The Red Flags Rule became effective November 1, 2008; however, the actual enforcement date has been delayed several times resulting in the current enforcement date of November 1, 2009.  Several professional organizations are “negotiating” with the Federal government in the attempt of trying to exempt physicians in the definition of “creditors”.  The Federal Trade Commission states that the extra grace period is “to give creditors and financial institutions more time to develop and implement written identity theft prevention programs.”   Penalties for not complying with the Red Flags Rule are $3,500 per incident under Fair Credit Reporting.

The information provided below has been developed for small businesses who are considred “low-risk” to comply with the Red Flags  Rule.  The following is an excerpt from the Federal Trade Commission website:


Do-It-Yourself Program for Businesses at Low Risk For Identity Theft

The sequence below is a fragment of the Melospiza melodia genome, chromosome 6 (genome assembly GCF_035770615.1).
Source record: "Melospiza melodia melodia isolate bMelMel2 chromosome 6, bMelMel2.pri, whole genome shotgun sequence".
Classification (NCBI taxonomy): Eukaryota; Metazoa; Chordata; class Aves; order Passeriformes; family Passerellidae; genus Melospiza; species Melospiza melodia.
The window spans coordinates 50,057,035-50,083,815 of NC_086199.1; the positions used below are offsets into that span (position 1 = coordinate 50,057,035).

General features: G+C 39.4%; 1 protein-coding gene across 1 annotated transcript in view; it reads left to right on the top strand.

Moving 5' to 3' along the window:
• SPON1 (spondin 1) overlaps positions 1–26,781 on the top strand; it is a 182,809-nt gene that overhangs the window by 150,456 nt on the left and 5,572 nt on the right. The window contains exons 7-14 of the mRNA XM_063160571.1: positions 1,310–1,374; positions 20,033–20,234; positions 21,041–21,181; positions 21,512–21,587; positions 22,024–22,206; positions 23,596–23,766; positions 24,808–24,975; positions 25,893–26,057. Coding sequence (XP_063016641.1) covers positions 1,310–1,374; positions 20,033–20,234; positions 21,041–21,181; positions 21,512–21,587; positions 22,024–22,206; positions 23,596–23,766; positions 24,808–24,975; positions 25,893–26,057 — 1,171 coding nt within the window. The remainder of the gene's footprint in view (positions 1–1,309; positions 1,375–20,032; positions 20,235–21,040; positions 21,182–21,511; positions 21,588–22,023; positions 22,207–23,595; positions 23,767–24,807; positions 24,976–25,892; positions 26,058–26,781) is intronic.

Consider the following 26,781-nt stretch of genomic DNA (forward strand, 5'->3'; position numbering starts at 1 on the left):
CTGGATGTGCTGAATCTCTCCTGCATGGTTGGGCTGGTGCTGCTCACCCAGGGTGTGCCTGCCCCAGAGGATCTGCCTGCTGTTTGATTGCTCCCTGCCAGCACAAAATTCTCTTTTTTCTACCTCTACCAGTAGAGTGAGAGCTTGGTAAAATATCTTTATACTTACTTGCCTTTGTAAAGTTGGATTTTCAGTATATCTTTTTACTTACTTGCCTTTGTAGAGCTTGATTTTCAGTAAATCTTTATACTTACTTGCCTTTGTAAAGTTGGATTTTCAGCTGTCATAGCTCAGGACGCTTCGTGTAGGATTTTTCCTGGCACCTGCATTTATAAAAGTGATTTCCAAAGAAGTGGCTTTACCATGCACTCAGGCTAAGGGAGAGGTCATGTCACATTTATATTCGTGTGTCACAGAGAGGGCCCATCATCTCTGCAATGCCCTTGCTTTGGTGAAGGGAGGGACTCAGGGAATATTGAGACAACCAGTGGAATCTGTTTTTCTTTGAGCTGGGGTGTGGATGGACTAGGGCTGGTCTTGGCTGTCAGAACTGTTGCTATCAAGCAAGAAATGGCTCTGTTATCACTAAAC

The Red Flags Rule requires many businesses and organizations to implement a written Identity Theft Prevention Program to detect the warning signs – or “red flags” – of identity theft. By identifying red flags, you’ll be in a better position to spot an imposter trying to defraud you by using someone else’s identity to get products and services.

As a practical matter, most businesses and organizations that provide products and services to their customers and then bill them later are covered by the Rule. To find out if the Rule applies to you, read Fighting Fraud with the Red Flags Rule: A How-To Guide for Business.

The Red Flags Rule gives you the flexibility to design an Identity Theft Prevention Program appropriate for your business, given its size and potential risk for identity theft. While some companies need a comprehensive Program, businesses and organizations at low risk for identity theft may find that a streamlined Program fits the bill. If you’re at low risk for identity theft, this do-it-yourself Program may be sufficient.

This streamlined program seems to be the easiest and most straightforward way to implement the RFR policy in most physician’s practices.

Some helpful resources provided by professional organizations are as follows:

American Medical Association (AMA) .

Medical Group Manager’s Association (MGMA) RFR Resource Center at .

Modern Medicine article:

Federal Register, November 9, 2007:  “Interagency Guidelines on Identity Theft Detection, Prevention, and Mitigation”